Black Boy is a memoir of racism and racial identity. It describes the difficulty of surviving as a young African-American man in the South. As a boy, Richard sees that some people have lighter skin, and other people darker skin, but he only understands what these distinctions mean, culturally and politically, after observing the bigotry of whites and the fear with which black families live. Black Boy shows in brutal detail the consequences of Southern…(read full theme analysis)
A defining feature of the memoir is its shifting setting. Richard Wright’s young life is one of movement and dislocation, both physical and psychological. Wright is born in Mississippi, and Jackson, the capital, is a “home-like” place during his youth. But after his father’s departure and his mother’s stroke, Wright moves back and forth between relatives in Mississippi, Arkansas, and Memphis. This movement prevents him from feeling truly at home in a…(read full theme analysis)
Christianity is the dominant moral and religious system of the American South at the time of Wright’s memoir. Many African Americans in Mississippi place their faith, and hope for salvation, in the Christian church. But Wright is not able to believe in God. His struggles against religious authority contribute to his desire to leave the South. Communism in Chicago then fills some of the void Christianity creates in Wright’s life—but only temporarily.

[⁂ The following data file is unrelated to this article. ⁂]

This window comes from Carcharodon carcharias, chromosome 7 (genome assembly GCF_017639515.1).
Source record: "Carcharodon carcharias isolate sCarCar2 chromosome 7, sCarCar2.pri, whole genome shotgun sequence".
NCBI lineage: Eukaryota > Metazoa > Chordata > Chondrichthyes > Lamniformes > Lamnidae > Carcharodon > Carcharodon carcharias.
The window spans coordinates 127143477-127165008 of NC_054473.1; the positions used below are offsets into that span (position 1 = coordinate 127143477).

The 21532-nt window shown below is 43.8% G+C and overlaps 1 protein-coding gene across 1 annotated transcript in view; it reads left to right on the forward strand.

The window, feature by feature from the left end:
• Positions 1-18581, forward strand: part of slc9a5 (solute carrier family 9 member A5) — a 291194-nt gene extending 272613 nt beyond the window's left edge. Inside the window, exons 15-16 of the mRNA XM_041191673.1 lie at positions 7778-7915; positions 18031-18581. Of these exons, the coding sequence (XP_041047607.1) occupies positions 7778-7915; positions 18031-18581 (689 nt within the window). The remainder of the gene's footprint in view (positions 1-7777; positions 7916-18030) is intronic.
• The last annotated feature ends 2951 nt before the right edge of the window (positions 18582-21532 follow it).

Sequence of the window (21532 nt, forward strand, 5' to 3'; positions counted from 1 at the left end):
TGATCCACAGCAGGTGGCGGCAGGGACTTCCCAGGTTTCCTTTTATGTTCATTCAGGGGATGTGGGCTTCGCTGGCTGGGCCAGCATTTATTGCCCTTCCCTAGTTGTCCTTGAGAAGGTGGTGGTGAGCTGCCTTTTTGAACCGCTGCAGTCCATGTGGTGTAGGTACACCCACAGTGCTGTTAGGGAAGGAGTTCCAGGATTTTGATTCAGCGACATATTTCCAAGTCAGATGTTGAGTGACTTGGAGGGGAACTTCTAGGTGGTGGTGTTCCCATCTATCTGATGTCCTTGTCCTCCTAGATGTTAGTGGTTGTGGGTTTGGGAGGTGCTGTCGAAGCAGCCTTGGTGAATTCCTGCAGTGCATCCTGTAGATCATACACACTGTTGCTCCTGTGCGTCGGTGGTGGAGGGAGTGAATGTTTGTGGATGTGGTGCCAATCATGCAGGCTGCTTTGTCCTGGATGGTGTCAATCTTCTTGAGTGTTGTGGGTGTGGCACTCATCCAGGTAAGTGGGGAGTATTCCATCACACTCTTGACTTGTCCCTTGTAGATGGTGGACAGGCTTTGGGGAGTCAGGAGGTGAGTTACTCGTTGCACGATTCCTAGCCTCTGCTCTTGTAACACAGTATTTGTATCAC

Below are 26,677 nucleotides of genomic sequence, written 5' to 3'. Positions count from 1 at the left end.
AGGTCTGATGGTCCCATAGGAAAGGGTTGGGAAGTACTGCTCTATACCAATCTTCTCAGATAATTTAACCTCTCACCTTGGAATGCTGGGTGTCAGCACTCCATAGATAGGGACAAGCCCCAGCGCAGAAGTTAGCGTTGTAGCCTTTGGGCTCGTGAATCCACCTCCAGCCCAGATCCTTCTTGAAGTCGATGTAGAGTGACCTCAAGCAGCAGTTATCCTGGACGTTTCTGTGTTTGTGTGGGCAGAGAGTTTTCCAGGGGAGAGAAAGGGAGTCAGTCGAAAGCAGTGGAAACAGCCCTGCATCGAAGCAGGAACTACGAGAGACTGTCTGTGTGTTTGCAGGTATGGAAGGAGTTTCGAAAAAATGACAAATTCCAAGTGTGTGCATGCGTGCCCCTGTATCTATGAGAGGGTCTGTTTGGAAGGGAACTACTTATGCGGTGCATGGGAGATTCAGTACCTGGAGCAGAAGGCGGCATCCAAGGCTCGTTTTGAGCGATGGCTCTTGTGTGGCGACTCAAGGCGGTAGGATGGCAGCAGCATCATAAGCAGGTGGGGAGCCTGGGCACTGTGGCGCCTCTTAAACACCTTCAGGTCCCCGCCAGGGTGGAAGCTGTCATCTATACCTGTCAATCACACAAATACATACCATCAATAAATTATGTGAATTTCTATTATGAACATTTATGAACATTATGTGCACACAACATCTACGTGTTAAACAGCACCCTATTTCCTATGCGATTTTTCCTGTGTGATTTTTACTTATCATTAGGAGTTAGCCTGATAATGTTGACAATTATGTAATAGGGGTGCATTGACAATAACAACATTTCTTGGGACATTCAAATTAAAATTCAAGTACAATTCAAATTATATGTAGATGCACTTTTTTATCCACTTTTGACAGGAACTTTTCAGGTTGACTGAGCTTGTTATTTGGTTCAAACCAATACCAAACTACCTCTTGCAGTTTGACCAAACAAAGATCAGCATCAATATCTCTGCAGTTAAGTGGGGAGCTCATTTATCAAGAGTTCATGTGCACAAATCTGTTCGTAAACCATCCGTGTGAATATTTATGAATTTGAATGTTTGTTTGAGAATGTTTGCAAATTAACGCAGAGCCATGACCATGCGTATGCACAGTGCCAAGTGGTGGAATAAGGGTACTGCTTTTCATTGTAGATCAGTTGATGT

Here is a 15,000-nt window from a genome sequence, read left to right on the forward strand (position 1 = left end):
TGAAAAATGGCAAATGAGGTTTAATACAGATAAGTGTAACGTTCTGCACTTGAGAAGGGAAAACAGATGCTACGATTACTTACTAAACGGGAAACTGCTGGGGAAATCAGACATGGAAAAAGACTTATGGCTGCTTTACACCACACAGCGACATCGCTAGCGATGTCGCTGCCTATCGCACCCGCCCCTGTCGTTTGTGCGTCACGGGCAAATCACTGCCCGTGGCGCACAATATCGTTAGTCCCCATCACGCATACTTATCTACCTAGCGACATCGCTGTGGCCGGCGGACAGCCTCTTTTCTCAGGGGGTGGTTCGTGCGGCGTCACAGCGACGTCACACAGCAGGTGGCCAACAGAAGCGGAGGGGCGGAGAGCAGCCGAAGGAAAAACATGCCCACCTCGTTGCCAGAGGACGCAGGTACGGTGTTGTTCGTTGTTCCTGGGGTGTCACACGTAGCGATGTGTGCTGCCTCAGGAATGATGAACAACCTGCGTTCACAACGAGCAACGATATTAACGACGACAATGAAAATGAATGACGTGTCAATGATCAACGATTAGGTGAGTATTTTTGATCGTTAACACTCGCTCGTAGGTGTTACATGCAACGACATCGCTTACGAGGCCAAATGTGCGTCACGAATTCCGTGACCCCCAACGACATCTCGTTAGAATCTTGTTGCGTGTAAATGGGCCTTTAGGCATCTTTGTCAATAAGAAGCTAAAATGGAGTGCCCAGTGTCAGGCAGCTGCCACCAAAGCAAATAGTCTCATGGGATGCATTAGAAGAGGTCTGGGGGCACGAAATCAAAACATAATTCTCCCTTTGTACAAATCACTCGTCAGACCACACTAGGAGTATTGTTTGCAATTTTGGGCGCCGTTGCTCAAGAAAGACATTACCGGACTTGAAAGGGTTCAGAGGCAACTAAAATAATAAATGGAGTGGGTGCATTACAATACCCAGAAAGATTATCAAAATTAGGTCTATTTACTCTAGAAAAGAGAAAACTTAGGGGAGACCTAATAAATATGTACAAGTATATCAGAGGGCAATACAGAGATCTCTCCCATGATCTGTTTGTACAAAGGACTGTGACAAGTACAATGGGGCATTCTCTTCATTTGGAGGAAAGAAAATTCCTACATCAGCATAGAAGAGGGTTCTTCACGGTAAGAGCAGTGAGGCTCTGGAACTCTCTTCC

Wright’s mother…(read full theme analysis)
Black Boy is also a memoir of one man’s personal education. Wright has a love affair with reading and writing, and these intellectual activities open him up to the wider world.
Wright is most satisfied when he reads the great ideas of the world and writes his own stories. He drafts a few “sketches” as a child, one of which is serialized in an African-American newspaper in Mississippi. Granny and Aunt Addie believe it is…(read full theme analysis)
Black Boy describes a man charting his own path. The world Wright finds himself in is harsh. In the South, he struggles against white oppression, black expectations for “normal” behavior, and feelings of rootlessness. He wants to escape to the North—but in Chicago, these problems don’t disappear. There, he struggles with the big, anonymous city. He looks for unity and human connection, but is often frustrated in this search.
In Wright’s experience, Southern whites group…(read full theme analysis)